Wednesday, June 27, 2012

Deborah Coyne enters Liberal Leadership Race

By Joan Bryden, The Canadian Press, in Globe and Mail, June 27, 2012
Deborah Coyne
(Deborah) Coyne, 57, has been involved in public policy debates for decades, as a lawyer, university professor, constitutional activist and author of numerous books and articles on a variety of issues. She is probably best known for her role in advising former Newfoundland premier Clyde Wells during his fight against the Meech Lake constitutional accord and for spearheading efforts to rally public opinion against the subsequent Charlottetown accord.

It was during those constitutional wars that Ms. Coyne’s relationship with Pierre Trudeau, an influential figure in scuppering both accords, flourished, resulting in Sarah’s birth in 1991.
Given her experience with past constitutional conflicts, it is perhaps not surprising that some of the central ideas Ms. Coyne is advancing now as a leadership contender are aimed at depoliticizing divisive federal-provincial issues.
Among the more novel ideas on 23 different subjects outlined on her campaign website, are proposals to:
•Replace sporadic first ministers meetings with a formal council of Canadian governments, based on the model used by Australia and designed to create a “more collegial and collaborative” mechanism for tackling issues in need of a national response, including criminal justice, the environment and energy.
•Create an independent advisory commission tasked with reforming and managing equalization and other federal transfer payments to provinces in a manner that promotes “greater equity and equality of opportunity for all Canadians, regardless of residence.”
•Expand the powers of the national health council to facilitate consensus on national health care standards, including the best mix of public and private care.
Among other things, Ms. Coyne is also calling for a carbon tax and a reassessment of the utility of supply management for dairy products. The one-time Liberal candidate – she was a sacrificial lamb put up against then-NDP leader Jack Layton in 2006 – rejects the notion of a Liberal-NDP merger.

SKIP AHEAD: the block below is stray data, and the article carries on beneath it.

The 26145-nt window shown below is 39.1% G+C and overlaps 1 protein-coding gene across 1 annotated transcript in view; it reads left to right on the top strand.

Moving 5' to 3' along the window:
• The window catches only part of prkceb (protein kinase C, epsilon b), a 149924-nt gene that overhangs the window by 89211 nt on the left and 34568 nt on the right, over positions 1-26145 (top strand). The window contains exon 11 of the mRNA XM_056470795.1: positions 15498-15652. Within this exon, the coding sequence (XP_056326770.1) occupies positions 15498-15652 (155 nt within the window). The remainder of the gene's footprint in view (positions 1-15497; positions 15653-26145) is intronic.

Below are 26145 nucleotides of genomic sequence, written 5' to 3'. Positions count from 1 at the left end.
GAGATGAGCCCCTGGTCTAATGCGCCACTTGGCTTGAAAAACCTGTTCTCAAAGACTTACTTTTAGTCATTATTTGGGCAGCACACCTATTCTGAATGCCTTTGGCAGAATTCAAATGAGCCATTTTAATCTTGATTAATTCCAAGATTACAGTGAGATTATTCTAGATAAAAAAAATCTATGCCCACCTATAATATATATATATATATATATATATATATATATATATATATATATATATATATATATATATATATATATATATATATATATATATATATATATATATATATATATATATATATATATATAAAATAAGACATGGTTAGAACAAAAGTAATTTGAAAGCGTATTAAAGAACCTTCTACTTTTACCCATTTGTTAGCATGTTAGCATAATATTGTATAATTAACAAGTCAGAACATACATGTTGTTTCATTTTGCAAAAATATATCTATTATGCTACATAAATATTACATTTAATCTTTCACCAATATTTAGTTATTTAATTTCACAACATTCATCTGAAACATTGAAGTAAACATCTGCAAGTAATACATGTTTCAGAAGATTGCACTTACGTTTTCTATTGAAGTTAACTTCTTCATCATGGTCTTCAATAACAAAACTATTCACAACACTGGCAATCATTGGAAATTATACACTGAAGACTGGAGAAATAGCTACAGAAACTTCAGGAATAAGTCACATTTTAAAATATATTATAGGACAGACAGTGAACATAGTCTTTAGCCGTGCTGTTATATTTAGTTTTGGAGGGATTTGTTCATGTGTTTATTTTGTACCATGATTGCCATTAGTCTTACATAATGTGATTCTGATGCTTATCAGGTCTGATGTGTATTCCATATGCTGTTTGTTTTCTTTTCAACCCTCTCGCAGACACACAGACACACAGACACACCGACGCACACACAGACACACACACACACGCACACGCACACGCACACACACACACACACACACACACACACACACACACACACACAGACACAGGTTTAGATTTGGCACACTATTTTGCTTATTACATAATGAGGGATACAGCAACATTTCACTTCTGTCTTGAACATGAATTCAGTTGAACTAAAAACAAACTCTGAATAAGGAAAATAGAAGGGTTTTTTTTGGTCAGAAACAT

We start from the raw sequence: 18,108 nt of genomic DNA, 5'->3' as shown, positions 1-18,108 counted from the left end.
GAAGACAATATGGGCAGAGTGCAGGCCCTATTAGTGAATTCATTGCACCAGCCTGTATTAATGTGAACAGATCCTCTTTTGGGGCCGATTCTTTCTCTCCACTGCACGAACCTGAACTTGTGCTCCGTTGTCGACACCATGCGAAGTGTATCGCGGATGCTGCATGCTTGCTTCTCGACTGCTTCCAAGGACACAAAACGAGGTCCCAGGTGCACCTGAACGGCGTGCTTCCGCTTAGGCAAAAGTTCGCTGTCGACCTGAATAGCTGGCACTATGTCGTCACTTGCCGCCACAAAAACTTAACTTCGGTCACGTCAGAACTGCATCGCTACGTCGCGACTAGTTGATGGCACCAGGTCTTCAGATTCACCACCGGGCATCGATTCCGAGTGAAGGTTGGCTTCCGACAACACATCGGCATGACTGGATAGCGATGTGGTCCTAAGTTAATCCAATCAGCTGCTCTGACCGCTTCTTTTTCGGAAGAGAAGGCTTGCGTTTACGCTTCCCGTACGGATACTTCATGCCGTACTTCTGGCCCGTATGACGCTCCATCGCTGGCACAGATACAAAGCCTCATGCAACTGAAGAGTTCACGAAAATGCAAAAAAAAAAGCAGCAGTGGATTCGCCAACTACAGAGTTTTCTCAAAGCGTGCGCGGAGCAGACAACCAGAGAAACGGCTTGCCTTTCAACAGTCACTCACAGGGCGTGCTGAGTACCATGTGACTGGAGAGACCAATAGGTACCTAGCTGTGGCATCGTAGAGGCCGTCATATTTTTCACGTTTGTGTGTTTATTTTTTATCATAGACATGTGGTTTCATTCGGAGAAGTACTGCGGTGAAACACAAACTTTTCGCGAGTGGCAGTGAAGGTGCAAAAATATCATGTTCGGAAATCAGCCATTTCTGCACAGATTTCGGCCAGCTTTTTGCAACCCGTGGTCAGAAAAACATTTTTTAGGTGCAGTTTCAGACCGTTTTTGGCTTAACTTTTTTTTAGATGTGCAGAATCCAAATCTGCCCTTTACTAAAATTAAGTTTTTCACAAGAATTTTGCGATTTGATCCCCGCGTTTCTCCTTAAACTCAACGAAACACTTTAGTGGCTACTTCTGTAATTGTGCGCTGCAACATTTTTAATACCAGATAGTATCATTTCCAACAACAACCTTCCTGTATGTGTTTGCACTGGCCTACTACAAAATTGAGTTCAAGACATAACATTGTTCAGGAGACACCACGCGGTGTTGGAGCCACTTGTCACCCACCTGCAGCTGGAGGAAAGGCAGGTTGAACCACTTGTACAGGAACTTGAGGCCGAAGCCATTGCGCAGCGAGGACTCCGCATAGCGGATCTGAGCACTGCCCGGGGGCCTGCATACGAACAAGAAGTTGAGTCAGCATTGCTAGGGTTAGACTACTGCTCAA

Her vision for the country also includes some echoes of Pierre Trudeau’s philosophy – such as her view that the country needs a strong national government to impart a sense of common purpose and to demonstrate that Canada is “more than the sum of its parts.
Nor does she shy away from defending Mr. Trudeau’s 1982 deal to patriate the Constitution with a Charter of rights, maintaining that national leaders need to “seize every possible opportunity” to counter the “old canard” that Quebec was “excluded” from the deal.
Still, Ms. Coyne bristles at suggestions that “somehow I’m just a mouthpiece for things that Pierre Trudeau may have said in the past.”
“Whatever I’m saying there is not at all just repeating, it’s what I’ve come to learn in my years of experience, most of which were long before I even met Pierre Trudeau” in the mid-1980s.
She points out that her views on things like collective rights and special status for Quebec are shared by millions of Canadians, manifested in public opposition to the Meech and Charlottetown accords. To ascribe them to one person, namely Mr. Trudeau, does a “disservice” to Canadians, she says.
Politics is so very "personal" in Canada, and Ms Coyne, obviously a bright mind, a scholar and an intellectual force to be reckoned with by the Liberal Party, will have to overcome her 'link' with Pierre Trudeau, in order to capture the leadership. She protests that she is not 'mouthing' Pierre Trudeau's thoughts, vision and words but that millions of Canadians hold the same views. And that is true.
However, her life is coloured by her close association with the former Prime Minister, and in public life, clones are usually considered somewhat "less than."
That is clearly not necessarily fair, just nor warranted. It is merely a notion over which we have trouble climbing. Public identity, no matter how that identity is secured, is extremely difficult, if not impossible, to shed.
Should she be able to get her ideas heard, understood and supported by a large number of both party members and associates, and establish her own 'political identity and style' she would be a formidable opponent for others seeking the leadership.
Clearly, she has a vision for a strong central government that works consistently and diligently with the provinces, and a vision of how to sustain the health care system for the long term. She is also demonstrably a technocrat and a policy wonk, so, again on the personal level, she will be challenged to project a public identity that 'connects' with ordinary Canadians.
Ms Coyne's entering the race early and  committing to the party will, however, provide some necessary traction for others who might still see the party as unlikely to emerge from the wilderness. Should Martha Hall Findlay also enter the race, as many expect, there will be two outstanding intellects with solid proposals and the capacity to capture the imagination of the rank and file of the party, even before some of the more 'expeccted' candidates decide whether or not to run.
This is clearly going to be a very interesting and historically pivotal leadership race, given the state of both the Liberal Party and the current state of governance in Canada.

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